Asus has brought out the steam roller to produce the world’s thinnest 22in monitor. But is lack of size everything?
Why did LCD screens beat the old-school CRT monitor? They’re more expensive, don’t always get the colour balance right and, unless you’ve bought a 30in panel, they’re not even higher resolution.
The answer is, of course, size, an advantage that Asus’ new LS221H takes to the extreme. It’s apparently the thinnest 22in monitor in the world, and is indeed very narrow, measuring around 6cm at its widest point. Combined with an elegant, halo-shaped base and a leather trim it has the same kind of elegance as Asus U2E latptop, for which it would make a happy companion.
Unusually, the LS221H doesn’t have a DVI-in port. Instead, there’s a VGA and HDMI, plus a DVI converter in the box. The screen itself is the standard 1680x1050 of a 22in widescreen, but it will take a 1920x1080 feed from a Blu-ray player.
There’s no built-in USB hub or card-reader, though, presumably because this would add embarrassing inches to its waistline. Indeed, the only extra is a coloured LED strip in the base that acts like a Philips Ambilight, changing colour with the on-screen action. It’s a little too small to be really effective though.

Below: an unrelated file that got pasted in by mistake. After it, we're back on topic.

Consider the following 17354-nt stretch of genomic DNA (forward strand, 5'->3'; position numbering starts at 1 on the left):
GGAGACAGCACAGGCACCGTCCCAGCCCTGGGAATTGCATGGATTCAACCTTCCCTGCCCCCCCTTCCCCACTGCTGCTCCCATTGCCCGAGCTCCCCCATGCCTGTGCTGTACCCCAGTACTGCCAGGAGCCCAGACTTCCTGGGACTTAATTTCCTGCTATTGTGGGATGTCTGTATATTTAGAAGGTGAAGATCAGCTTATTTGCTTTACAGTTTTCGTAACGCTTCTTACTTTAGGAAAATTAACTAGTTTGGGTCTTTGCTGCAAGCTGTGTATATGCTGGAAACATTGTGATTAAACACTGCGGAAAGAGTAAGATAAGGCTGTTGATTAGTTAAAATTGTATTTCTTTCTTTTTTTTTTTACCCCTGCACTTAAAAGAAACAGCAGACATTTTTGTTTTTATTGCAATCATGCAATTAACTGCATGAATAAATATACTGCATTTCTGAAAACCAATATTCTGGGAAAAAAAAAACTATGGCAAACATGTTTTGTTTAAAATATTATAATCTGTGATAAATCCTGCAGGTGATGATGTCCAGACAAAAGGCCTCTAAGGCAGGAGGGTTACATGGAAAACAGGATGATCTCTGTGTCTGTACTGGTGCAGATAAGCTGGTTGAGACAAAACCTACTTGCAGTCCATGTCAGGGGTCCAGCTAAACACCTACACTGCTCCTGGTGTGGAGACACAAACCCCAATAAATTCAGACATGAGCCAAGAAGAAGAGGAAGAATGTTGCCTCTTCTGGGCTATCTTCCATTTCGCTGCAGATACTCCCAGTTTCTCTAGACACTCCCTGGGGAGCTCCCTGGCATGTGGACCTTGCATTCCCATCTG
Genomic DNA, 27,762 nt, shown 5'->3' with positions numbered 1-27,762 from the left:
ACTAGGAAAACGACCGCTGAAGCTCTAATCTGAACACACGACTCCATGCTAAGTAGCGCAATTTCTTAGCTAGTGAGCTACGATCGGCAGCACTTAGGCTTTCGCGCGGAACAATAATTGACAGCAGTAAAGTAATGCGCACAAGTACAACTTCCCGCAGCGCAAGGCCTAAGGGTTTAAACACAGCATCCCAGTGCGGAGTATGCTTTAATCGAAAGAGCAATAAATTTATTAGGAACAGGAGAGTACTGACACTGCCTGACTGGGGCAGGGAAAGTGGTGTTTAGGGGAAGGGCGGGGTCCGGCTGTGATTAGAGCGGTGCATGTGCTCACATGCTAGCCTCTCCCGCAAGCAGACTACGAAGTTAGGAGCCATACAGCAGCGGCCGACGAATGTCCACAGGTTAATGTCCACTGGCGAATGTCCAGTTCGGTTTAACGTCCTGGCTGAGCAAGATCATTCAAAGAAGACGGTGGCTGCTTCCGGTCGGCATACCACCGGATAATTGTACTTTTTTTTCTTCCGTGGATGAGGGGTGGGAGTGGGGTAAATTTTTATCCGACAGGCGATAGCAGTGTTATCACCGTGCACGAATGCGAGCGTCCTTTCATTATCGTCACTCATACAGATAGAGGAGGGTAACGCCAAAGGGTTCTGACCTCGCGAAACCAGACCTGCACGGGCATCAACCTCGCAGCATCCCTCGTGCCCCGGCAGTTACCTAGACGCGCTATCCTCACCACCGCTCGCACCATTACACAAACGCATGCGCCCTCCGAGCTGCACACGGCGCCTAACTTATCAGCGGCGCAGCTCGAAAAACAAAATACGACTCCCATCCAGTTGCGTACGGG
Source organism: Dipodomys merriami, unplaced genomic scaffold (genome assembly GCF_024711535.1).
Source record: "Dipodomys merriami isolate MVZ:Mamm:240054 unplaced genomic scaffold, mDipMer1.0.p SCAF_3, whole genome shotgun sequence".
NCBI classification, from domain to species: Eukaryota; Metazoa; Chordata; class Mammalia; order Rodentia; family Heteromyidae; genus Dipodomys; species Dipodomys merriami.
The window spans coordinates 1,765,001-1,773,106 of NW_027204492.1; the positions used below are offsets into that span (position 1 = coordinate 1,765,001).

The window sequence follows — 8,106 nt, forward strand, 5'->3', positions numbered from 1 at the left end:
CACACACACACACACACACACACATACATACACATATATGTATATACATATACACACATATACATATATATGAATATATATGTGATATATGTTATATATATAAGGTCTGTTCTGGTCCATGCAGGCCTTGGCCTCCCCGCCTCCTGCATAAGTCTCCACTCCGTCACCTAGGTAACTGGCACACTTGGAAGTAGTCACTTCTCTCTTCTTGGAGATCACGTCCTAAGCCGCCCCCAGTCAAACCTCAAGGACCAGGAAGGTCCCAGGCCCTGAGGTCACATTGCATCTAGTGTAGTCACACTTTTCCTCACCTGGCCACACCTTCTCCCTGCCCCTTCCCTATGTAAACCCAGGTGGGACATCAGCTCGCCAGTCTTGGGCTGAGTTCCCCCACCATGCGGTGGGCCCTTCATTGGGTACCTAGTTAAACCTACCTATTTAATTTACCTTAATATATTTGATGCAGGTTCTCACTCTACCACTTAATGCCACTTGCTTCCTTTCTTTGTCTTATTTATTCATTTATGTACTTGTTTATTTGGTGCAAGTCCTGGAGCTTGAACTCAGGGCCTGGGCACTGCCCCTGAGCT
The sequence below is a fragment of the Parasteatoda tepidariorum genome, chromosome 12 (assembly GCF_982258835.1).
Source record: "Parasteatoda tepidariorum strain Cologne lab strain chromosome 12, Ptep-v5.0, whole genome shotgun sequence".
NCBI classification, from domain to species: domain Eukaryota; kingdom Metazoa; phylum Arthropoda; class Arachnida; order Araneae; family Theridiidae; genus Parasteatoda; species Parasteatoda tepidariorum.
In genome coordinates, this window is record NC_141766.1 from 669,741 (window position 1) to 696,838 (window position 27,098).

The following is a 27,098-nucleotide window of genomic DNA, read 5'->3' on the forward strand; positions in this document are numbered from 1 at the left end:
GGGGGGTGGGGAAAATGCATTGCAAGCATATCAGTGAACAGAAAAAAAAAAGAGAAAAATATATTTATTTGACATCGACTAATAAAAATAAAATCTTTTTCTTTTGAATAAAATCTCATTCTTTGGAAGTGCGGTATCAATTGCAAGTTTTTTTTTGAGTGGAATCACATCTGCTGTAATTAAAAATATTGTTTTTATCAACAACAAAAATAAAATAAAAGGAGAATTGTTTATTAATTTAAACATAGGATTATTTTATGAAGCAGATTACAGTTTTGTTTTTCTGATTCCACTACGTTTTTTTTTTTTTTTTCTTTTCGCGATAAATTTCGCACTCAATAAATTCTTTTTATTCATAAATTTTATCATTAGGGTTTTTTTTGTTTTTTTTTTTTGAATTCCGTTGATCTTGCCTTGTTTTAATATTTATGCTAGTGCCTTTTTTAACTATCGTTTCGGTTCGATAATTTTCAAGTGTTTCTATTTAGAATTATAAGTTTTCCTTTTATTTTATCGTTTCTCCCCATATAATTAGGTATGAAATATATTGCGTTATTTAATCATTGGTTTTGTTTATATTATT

That doesn’t change the fact that this is a highly desirable monitor. The screen is set behind a high contrast filter, which boasts an anti-reflective coat to alleviate the usual shiny problems of using, say, a Sony X-Black monitor near a window.
Something we could live without, though, is the awkwardness of the on-screen menus. They’re not intolerable, but having to wade through screens just to find the contrast and brightness sliders is just poor design.
But that’s not the biggest flaw. Behind that funky new glass filter is an old-fashioned TN (twisted nematic) screen. That means that although response times are good, colours are more than a little washed out, and you’ll need to do some serious tweaking in that awful menu to get the desktop looking right.
Review continues after the break…
It’s not all bad. A dynamic contrast ratio – as seen on HD TVs – helps to hide the effect in games and movies, which really benefit from the fast refresh speed.
But unless you really need the extra desk space, you’re better off with a wide colour gamut monitor like the Samsung 226cw. Equally good for gaming and media, they’re far more reliable and pleasant to use when editing photos or working on the desktop.
Asus LS221H review
Definitely thin and arguably good looking, this Asus is a good for gaming but not desktop work